- The king does not end up in check after castling
- There are no pieces between the king and the castling rook
In the example above, white has castled kingside and black has castled queenside.
When a pawn is on the first rank in enemy territory, it may capture an enemy pawn that passes its capture square as if the enemy pawn stopped on the capture square. The player making this type of capture announces “en passant,” which is French for “in passing,” and captures the pawn.
For white, the first rank in enemy territory is the fifth (5th) rank. For black, the first rank in enemy territory is the fourth (4th) rank.
In the example below, black wants to move the pawn at d7 forward, but they don’t want the white pawn at e5 to capture it. So, black moves its d-pawn past the capturing square:
However, white is still able to capture the pawn using the en passant rule. White announces “en passant” (this isn’t actually required, but often it is done out of courtesy) and takes the pawn as if it stopped on d6:
After applying the en passant rule, the board looks like this:
Note: white could only use the en passant rule immediately after black moved the pawn to d5. If white had instead made a different move, he or she could not use en passant later to capture the d-pawn.
When a pawn is moved to its last rank, it is promoted to another piece. White pawns are promoted when they are moved to the eighth (8th) rank; black pawns promote when they reach the first (1st) rank.
Pawns promote to any piece EXCEPT (a) another pawn or (b) a king. Promotion is not restricted to pieces that have been captured.
In the example below, the black pawn is promoted to a rook, even though black already has two rooks:
In chess there are three (3) game states that a player must be able to understand and identify:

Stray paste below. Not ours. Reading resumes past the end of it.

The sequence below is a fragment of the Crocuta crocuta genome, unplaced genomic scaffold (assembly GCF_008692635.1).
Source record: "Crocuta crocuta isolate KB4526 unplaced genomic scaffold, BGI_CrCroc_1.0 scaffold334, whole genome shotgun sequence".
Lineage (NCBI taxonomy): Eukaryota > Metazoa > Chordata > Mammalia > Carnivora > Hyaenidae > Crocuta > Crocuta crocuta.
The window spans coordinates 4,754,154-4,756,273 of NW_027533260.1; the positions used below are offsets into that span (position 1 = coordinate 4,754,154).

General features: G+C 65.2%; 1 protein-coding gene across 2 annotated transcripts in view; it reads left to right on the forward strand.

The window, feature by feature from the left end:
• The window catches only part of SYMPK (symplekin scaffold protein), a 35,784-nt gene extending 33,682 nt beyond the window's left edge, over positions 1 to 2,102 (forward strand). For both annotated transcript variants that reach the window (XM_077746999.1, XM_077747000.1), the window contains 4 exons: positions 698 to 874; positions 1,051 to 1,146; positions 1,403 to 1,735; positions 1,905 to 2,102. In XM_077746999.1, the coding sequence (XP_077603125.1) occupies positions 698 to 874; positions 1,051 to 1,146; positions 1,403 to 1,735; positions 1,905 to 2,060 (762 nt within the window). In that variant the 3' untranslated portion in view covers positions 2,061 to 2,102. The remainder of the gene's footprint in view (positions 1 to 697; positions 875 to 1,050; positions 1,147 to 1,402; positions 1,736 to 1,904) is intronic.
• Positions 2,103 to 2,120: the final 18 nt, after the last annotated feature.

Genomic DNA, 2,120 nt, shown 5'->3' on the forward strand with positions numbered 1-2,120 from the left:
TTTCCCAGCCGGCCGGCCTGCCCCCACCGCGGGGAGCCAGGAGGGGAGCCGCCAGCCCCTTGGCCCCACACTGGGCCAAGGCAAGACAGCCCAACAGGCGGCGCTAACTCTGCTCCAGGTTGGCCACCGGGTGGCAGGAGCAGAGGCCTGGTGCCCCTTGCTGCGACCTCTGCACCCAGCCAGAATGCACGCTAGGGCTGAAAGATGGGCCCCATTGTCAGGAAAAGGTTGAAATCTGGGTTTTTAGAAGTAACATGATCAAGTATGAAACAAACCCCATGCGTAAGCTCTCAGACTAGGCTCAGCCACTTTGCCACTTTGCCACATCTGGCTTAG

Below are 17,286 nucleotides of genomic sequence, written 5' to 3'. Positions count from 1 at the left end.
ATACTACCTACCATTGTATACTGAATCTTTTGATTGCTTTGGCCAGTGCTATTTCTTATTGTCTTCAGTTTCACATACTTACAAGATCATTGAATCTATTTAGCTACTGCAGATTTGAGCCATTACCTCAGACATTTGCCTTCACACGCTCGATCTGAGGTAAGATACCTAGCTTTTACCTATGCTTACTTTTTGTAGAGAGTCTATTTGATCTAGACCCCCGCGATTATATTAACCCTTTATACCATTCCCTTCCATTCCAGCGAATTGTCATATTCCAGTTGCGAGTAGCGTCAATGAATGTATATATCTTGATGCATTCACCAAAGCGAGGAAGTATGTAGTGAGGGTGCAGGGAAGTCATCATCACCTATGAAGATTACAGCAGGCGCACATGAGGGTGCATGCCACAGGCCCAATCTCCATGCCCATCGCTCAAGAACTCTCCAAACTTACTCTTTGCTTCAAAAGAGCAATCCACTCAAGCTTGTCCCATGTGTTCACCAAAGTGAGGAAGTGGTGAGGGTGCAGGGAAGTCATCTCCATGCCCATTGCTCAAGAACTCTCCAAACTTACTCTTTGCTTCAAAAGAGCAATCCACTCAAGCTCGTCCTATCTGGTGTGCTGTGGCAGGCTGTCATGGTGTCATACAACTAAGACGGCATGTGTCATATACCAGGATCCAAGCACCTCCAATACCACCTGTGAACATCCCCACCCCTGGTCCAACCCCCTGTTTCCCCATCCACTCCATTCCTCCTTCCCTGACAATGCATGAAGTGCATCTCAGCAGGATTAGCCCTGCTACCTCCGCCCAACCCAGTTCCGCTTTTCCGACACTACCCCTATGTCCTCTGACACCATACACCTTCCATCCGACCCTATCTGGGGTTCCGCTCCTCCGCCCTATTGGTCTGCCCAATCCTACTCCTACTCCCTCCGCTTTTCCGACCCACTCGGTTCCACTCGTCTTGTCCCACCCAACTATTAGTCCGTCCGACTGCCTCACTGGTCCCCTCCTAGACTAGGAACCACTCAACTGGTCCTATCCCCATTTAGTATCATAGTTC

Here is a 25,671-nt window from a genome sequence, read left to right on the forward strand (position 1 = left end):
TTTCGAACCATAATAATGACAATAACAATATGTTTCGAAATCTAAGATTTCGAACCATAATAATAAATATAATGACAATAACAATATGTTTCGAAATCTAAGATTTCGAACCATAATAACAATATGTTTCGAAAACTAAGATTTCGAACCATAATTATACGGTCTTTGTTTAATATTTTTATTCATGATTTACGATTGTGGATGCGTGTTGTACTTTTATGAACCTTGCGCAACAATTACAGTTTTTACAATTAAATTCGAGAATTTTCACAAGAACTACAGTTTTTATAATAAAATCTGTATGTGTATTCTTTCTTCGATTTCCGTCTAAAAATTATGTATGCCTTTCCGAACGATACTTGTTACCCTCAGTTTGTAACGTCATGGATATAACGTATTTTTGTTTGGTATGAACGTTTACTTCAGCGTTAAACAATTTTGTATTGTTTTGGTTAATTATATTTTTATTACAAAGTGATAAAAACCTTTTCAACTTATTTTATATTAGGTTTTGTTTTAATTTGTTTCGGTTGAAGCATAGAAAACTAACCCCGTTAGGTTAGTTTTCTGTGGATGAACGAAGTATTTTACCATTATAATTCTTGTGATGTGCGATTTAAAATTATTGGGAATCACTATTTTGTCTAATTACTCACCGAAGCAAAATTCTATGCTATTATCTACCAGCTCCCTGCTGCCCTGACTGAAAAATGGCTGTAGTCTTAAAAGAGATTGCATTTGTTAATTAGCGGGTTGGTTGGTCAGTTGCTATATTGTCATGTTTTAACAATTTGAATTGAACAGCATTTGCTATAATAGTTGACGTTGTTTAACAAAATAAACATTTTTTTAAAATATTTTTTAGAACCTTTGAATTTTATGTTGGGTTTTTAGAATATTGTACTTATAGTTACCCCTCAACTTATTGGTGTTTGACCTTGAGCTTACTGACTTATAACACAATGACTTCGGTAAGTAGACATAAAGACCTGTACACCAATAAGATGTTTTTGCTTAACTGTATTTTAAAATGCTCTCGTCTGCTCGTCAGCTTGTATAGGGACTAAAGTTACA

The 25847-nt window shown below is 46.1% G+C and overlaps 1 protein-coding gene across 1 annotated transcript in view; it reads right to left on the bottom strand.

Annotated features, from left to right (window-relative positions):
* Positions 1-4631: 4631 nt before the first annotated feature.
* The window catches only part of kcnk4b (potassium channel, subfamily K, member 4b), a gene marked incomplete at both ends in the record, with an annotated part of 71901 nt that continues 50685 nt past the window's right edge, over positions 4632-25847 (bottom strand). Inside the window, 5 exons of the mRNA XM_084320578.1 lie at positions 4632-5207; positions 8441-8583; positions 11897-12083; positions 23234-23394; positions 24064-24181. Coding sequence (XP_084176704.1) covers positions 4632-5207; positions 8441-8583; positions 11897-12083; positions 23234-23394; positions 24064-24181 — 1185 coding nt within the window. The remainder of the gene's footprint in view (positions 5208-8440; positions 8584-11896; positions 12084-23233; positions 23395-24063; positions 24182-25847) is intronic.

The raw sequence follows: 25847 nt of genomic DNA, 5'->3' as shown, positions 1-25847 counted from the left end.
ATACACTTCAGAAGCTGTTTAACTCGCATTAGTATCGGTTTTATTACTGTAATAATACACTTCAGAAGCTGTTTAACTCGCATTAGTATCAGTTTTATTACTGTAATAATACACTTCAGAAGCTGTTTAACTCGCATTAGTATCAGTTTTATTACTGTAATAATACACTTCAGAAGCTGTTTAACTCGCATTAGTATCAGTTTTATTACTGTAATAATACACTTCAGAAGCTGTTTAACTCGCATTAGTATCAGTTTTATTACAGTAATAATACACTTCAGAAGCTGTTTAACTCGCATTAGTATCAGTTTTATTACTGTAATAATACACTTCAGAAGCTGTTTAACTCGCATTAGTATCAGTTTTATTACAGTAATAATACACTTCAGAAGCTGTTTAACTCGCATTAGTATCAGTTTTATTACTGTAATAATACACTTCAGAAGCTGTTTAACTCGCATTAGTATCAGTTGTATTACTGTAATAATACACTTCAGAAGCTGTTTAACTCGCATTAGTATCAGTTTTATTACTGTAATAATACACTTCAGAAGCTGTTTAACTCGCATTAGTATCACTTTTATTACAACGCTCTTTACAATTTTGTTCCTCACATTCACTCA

A player is in check if his or her king is being attacked by one or more of the opponent’s pieces. If the player is in check, he or she must respond with a move that gets the king out of check; in other words, change the king’s status so that it is no longer being attacked.
A player may respond to check by (a) taking the piece that is attacking the king; (b) blocking the piece that is attacking the king; or (c) move the king to a square in which it is no longer under attack.
A player may not move the king into check, nor can the player make a move with another piece that would result in the king being in check.
A player is in checkmate if his or her king is being attacked by one or more of the opponent’s pieces AND there isn’t any move available to prevent the king from remaining in check. This ends the game, awarding the win to the player who checkmated the king.
A stalemate occurs if a player has no legal moves BUT his or her king is not being attacked. In other words, the player’s king is not currently in check, but he or she has no legal moves available. A stalemate ends the game in a draw.
A stalemate can also occur in officially scored games (i.e., as in a tournament) if:
No Progress Rule – A player makes fifty (50) consecutive moves without a capture or a pawn move by either player
Threefold Repetition Rule – A player faces the same exact board position for the third time (not necessarily consecutive)
Note: The No Progress Rule and the Threefold Repetition Rule can only be enforced if the conditions can be demonstrated by chess notation.
Typically tournaments consist of several rounds of chess play. Players are awarded points based on the outcomes of their games:
A win is awarded one point.
A loss is awarded no points.
A stalemate is awarded a half a point.
At the end of all rounds of play, if multiple players have the same score, tiebreak methods are used to resolve the ambiguity. Read more about tiebreaks here.